Become Self – Confident

  • Capable of self-expression for effective intra     and interpersonal relations

Become Adjusted to School Life

  • Properly managed her/his school / academic requirements towards successful pursuit of her / his program of study
  • Developed healthy and meaningful relationships 

Become Independent & Empowered

  • Manifested independent thinking leading to  their personal well-being and guided by social  responsibility
  • Have become decisive and responsible in their  career choices / life choices

Become Self-Integrated

  • Transformed to become socially responsible women / men of character, imbued with Benedictine values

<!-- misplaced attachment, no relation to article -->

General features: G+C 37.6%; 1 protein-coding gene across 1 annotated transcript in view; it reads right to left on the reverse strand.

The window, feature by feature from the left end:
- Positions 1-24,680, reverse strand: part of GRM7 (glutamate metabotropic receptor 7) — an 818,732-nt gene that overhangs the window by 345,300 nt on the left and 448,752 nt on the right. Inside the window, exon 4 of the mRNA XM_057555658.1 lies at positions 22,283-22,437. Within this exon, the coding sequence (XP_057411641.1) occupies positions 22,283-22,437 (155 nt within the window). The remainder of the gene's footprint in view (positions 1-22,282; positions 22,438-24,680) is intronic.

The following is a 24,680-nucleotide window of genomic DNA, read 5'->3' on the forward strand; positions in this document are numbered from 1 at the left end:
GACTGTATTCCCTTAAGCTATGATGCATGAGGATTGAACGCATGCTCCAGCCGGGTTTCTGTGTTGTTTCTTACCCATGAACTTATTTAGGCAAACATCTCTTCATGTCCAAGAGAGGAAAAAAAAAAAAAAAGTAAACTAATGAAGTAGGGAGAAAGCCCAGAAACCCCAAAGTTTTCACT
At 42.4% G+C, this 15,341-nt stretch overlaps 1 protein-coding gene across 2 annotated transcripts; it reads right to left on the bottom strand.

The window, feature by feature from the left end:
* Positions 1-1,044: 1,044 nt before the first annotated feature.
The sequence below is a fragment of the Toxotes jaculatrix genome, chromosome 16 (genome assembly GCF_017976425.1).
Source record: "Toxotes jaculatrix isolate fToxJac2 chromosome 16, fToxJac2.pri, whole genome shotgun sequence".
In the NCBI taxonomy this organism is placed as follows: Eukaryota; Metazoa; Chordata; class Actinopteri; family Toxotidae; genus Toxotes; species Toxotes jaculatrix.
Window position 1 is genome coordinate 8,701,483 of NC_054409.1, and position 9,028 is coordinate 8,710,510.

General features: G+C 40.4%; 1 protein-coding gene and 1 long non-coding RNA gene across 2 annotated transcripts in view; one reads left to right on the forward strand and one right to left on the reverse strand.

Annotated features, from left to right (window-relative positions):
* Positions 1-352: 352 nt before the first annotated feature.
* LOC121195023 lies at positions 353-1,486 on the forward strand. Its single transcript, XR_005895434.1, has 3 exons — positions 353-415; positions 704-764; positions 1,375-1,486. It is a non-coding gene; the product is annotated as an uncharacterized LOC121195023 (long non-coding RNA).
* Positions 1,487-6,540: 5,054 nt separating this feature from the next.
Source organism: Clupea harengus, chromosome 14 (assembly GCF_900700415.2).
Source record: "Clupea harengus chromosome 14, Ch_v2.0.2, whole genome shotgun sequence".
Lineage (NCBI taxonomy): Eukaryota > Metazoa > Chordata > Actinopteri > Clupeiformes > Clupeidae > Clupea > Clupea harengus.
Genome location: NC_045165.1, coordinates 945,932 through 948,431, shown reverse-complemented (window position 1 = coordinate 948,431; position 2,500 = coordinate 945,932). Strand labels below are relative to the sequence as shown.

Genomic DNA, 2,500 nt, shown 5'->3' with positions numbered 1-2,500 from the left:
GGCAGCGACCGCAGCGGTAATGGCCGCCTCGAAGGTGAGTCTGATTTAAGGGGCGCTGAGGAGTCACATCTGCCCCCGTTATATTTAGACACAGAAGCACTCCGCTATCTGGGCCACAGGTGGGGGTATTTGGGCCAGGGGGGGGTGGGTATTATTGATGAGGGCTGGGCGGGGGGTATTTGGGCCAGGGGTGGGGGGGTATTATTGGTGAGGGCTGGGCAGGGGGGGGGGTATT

• Managed integrated and well-balanced lives

The Scholastican graduates are envisioned to be self-aware, self-confident, adjusted to school life, independent and empowered so that they may become whole and self-integrated.  All of the guidance programs and services are designed and implemented with the goals of attaining these qualities, drawn up based on the institution’s mission / vision.


St. Scholastica’s College Guidance Office was established in 1958, one of the first of its kind in the Philippines. Its founder, Sr. M. Liguori del Rosario, OSB was one of the pioneers in the field of Guidance and Counseling in the country.

Early Beginnings

The mounting behavioral problems in 1958 made the establishment of a guidance program imperative.  Aided by a social worker, the School Directress, equipped with sound knowledge about psychology, conducted interviews and expanded the testing program which long before had been used for screening students.  This was done because of the discovery that those with behavioral problems were also those with a low academic achievement.